Half truth and whole lie
It was a business sign at a parking lot in London: “We can’t change the world, but we can change your oil.” The business was booming and the ‘mission statement’ made people smile.
Mission statements of big companies often mean little. They tell you how great they want to become and how great they want to treat their customers. And then they go and treat their own employees with disrespect. Giant corporations and their accounting firms have gone bankrupt because they lied, omitted or manipulated the truth in spite of honourable mission statements. Their CEO’s are in jail for cheating.
The BP oil spill is a recent example of manipulating the truth. The company stated it had taken all safety precautions in the operation; the facts prove that between the two options they had for drilling, the company chose the more risky one.
There is a Yiddish proverb that says: a half truth is a whole lie. A half truth simply doesn’t exist. And thus omission is a lie. Hiding facts is lying. A ‘small lie’ is a lie. Empty phrases meant to cover up failures (‘for their good’ ‘we didn’t want to hurt them’) are also lies.
Truth is a scary word for many people. Politicians for instance are champions in juggling words and promises. It takes character, conviction and a lot of courage to be honest in politics. And it doesn’t automatically generate votes.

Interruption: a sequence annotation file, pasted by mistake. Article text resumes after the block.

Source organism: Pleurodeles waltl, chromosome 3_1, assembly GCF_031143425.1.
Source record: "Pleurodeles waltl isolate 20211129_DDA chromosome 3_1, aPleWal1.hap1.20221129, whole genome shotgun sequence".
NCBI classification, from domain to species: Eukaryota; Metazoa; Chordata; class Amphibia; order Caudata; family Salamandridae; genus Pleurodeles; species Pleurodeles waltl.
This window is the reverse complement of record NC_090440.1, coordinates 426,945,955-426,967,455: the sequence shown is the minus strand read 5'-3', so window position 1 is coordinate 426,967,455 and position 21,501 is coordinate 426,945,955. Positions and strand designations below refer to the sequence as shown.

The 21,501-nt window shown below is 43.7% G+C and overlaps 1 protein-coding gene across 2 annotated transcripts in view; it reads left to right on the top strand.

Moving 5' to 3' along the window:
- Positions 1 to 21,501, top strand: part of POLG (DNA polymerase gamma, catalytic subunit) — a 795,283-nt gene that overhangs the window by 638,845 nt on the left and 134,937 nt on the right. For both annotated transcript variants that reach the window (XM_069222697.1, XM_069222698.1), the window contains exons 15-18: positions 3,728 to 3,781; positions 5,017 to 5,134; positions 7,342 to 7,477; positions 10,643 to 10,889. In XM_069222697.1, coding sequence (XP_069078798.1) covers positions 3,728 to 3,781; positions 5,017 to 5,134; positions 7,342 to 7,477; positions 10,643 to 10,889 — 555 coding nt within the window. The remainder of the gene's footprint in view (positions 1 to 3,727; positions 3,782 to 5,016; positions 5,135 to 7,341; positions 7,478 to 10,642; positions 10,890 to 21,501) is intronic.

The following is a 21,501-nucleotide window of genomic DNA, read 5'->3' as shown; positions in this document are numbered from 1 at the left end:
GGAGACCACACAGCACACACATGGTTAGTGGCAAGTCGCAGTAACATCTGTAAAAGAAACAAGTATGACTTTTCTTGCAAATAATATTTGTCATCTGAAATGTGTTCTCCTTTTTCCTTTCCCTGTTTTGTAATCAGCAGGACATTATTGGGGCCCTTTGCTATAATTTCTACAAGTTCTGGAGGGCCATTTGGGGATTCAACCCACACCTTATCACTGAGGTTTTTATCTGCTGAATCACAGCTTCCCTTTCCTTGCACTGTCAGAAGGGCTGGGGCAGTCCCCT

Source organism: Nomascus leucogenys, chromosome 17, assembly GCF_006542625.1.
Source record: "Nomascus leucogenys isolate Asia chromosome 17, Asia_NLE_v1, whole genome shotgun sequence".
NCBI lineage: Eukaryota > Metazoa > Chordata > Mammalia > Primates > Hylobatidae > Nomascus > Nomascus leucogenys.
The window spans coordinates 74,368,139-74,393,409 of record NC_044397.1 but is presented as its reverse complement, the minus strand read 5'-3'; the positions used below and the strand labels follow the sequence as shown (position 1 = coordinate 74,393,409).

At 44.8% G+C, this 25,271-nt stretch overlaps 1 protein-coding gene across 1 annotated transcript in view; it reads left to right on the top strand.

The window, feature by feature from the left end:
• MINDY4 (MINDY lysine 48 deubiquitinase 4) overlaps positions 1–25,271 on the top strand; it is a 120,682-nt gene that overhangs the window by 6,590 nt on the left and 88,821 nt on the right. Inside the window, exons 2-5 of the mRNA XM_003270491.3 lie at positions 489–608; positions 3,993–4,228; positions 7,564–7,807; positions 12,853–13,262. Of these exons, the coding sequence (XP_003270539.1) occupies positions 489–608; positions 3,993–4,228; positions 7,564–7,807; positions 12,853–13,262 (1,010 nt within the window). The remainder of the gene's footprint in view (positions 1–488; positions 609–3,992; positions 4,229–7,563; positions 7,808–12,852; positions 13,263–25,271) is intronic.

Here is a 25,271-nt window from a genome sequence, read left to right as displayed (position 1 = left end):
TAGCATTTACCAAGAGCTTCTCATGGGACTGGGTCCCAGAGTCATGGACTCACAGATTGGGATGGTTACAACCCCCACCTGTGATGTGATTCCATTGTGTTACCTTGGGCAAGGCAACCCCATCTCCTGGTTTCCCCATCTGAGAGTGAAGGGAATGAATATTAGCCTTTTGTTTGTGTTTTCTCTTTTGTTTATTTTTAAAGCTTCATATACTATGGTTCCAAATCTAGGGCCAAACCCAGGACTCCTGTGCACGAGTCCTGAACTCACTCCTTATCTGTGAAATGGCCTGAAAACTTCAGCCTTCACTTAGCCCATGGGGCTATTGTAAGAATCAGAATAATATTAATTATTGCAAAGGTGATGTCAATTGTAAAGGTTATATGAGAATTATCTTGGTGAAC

A businesswoman who publicly uncovers her life story including her failures, evokes surprise. Few would dare to follow her courageous example. Because, um, what about your image?
Well, image is only sustainable if based on truth. In the end authenticity is your best asset. Truth is also the basis of trust. And trust and faith are the fuel that keeps business going. An uncovered lie will brand you forever as an unreliable partner. Trust is easy to give, still easier to loose and very hard to win back. That is part of the drama BP is experiencing now. The company is threatened by a consumer’s boycott and the stock value has dropped over thirty percent in less than six weeks.
Can all stakeholders in your business trust you?